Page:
There are several reasons for this, not least how rare democracy is in Nicaragua. Consider its history.

Between April and September 2018, 325 people were killed and thousands injured

In 1912, US military forces invaded and occupied the country until 1925. Nationalist leader Augusto César Sandino organized the resistance and US Marines finally left in 1933.

A 1936 coup put the Somoza family in power and they ruled Nicaragua for more than 40 years. A number of strategies were used to keep the Somoza dictatorship in power, including provisions that lengthened presidential terms, electoral fraud, US support and the guarantees provided by the Nicaraguan army.

Between 1937 and 1979, there were generations who never knew democracy. Dictatorships end, but they leave a trace on a country’s consciousness. The Sandinista revolution, which overthrew the Somozas, occurred on 19 July 1979. It would awaken the admiration of millions around the world and draw political and financial support from dozens of countries.

Fast forward to April 2018 and the beginning of Nicaragua’s popular protests for democracy.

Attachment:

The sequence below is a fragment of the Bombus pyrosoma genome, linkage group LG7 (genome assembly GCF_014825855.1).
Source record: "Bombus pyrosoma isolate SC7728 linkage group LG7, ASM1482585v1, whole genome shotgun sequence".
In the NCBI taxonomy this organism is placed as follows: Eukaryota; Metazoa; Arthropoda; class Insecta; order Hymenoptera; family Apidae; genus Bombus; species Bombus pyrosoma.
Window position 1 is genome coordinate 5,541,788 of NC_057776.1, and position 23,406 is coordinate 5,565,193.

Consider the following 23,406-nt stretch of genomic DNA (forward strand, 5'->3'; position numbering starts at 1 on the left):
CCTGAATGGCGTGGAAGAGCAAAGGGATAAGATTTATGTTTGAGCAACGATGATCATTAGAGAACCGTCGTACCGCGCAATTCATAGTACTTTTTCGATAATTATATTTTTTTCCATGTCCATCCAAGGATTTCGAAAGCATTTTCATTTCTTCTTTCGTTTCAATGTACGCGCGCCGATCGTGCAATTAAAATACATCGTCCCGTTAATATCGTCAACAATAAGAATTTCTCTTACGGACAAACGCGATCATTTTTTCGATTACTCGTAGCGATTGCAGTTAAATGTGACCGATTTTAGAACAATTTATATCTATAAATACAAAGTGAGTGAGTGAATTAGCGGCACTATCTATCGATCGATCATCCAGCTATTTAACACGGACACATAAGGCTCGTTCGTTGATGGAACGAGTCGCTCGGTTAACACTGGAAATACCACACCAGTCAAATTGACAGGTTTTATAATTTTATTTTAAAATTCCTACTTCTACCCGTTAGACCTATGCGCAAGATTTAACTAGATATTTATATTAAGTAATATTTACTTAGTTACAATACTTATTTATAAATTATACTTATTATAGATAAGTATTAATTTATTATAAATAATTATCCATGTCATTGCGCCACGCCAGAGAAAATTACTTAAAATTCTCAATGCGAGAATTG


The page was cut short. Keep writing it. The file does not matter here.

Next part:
They were a consequence of changing times. Young people had access to the internet, they were rebellious and eager to build better lives. They were fed up with the abuses of tyranny and the enrichment of those in power. Between April and September 2018, 325 people were killed, thousands injured, an undetermined number disappeared, and at least 100,000 were exiled. Other organisations, such as the Nicaraguan Center for Human Rights reported 302 deaths between 18 and 30 July.

More than 1,600 people were thrown into prison and 140 of them remain incarcerated.

The list of political prisoners has grown in recent weeks with the arrests of seven presidential candidates running against Ortega in the 7 November elections.

A further 26 opponents have been detained and are being investigated for violation of the law on the Defense of the Rights of the People to Independence, Sovereignty and Self-Determination for Peace. In short, they have been branded ”traitors to the homeland” and protagonists of a “conspiracy to undermine national integrity”.

The persecution has extended to 40 non-governmental organizations, which lost their legal status and are no longer able to carry out their social assistance and poverty alleviation programmes.